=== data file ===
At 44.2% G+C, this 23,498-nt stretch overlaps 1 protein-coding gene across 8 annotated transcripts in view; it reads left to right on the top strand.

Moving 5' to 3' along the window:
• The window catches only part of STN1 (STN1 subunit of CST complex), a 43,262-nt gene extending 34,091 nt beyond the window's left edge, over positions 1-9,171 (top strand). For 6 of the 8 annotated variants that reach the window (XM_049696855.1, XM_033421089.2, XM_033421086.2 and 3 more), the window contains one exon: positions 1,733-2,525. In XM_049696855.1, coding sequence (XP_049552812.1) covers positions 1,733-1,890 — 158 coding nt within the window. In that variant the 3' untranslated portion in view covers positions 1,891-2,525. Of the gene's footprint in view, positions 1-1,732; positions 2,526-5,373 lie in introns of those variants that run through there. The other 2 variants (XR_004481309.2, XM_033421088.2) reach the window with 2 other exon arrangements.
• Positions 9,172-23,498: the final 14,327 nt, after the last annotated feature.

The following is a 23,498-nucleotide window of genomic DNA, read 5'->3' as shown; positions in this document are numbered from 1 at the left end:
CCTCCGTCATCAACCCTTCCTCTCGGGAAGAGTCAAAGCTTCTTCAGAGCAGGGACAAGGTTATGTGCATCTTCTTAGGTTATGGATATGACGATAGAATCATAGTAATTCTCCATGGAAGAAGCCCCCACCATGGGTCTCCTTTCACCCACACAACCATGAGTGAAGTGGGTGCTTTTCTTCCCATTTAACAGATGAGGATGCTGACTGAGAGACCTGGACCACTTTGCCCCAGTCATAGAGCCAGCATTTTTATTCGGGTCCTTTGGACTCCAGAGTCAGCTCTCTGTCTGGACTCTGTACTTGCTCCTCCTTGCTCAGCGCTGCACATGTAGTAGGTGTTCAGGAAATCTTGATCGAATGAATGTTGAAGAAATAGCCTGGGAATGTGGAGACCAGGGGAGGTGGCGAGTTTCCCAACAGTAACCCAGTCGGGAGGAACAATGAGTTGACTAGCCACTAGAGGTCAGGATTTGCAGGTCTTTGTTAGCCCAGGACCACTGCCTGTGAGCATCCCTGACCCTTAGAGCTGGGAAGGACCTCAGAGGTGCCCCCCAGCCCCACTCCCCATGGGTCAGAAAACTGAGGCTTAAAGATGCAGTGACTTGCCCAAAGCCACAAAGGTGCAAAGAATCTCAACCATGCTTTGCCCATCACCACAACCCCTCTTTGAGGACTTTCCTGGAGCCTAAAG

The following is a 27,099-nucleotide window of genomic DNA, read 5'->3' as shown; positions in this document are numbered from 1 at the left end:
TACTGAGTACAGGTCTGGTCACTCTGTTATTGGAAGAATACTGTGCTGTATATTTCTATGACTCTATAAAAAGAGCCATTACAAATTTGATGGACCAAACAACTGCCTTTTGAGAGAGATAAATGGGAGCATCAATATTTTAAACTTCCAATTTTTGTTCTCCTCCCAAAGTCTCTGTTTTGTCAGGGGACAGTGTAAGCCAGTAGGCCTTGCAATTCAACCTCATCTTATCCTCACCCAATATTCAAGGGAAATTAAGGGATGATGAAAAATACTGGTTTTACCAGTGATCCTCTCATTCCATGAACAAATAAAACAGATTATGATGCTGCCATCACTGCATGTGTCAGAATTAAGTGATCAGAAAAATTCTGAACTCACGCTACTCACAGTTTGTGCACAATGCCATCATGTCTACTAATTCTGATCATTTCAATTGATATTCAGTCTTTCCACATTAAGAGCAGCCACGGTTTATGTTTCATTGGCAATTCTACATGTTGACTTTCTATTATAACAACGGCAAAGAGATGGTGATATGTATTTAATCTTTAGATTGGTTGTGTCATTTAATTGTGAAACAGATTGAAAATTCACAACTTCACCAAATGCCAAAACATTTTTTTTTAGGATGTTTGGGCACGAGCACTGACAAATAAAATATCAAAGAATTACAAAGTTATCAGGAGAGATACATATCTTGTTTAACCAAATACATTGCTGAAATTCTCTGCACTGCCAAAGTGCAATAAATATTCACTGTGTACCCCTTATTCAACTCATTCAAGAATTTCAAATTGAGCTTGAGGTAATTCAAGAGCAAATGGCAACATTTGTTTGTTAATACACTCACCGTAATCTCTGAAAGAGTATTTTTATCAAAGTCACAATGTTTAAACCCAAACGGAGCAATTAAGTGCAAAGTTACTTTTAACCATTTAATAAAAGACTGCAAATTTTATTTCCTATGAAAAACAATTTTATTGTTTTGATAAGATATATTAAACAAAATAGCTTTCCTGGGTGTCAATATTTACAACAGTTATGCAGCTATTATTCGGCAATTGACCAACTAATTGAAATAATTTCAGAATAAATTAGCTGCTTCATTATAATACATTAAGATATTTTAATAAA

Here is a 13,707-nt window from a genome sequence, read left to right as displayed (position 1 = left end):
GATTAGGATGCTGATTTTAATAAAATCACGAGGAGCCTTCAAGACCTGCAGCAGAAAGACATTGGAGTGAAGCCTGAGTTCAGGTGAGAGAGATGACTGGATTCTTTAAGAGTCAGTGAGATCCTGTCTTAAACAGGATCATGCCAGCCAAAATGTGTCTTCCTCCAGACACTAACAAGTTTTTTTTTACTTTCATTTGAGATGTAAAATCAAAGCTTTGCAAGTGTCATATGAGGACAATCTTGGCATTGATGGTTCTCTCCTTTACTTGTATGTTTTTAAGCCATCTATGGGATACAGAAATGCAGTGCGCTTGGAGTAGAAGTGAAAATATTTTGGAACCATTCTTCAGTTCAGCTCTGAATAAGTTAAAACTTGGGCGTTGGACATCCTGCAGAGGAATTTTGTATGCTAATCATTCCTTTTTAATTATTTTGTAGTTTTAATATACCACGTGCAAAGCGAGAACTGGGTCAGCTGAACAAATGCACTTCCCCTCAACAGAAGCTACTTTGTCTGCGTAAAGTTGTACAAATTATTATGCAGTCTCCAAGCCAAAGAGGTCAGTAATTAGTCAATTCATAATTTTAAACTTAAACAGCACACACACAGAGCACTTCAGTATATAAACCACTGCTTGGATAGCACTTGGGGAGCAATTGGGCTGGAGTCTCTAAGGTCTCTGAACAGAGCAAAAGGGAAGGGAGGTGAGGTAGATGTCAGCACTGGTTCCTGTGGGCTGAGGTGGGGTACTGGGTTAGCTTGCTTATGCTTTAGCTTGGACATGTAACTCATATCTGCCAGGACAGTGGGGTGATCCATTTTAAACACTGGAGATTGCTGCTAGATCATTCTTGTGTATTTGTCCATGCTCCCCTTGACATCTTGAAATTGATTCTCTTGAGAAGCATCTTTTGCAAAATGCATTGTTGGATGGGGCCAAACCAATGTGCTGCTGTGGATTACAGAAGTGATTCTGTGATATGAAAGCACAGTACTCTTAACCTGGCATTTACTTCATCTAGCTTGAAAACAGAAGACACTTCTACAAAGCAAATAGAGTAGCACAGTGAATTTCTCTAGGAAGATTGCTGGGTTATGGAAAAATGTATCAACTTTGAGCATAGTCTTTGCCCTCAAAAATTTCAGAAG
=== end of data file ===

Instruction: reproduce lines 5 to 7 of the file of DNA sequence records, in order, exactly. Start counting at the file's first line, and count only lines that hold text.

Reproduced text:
The following is a 23,498-nucleotide window of genomic DNA, read 5'->3' as shown; positions in this document are numbered from 1 at the left end:
CCTCCGTCATCAACCCTTCCTCTCGGGAAGAGTCAAAGCTTCTTCAGAGCAGGGACAAGGTTATGTGCATCTTCTTAGGTTATGGATATGACGATAGAATCATAGTAATTCTCCATGGAAGAAGCCCCCACCATGGGTCTCCTTTCACCCACACAACCATGAGTGAAGTGGGTGCTTTTCTTCCCATTTAACAGATGAGGATGCTGACTGAGAGACCTGGACCACTTTGCCCCAGTCATAGAGCCAGCATTTTTATTCGGGTCCTTTGGACTCCAGAGTCAGCTCTCTGTCTGGACTCTGTACTTGCTCCTCCTTGCTCAGCGCTGCACATGTAGTAGGTGTTCAGGAAATCTTGATCGAATGAATGTTGAAGAAATAGCCTGGGAATGTGGAGACCAGGGGAGGTGGCGAGTTTCCCAACAGTAACCCAGTCGGGAGGAACAATGAGTTGACTAGCCACTAGAGGTCAGGATTTGCAGGTCTTTGTTAGCCCAGGACCACTGCCTGTGAGCATCCCTGACCCTTAGAGCTGGGAAGGACCTCAGAGGTGCCCCCCAGCCCCACTCCCCATGGGTCAGAAAACTGAGGCTTAAAGATGCAGTGACTTGCCCAAAGCCACAAAGGTGCAAAGAATCTCAACCATGCTTTGCCCATCACCACAACCCCTCTTTGAGGACTTTCCTGGAGCCTAAAG

The following is a 27,099-nucleotide window of genomic DNA, read 5'->3' as shown; positions in this document are numbered from 1 at the left end: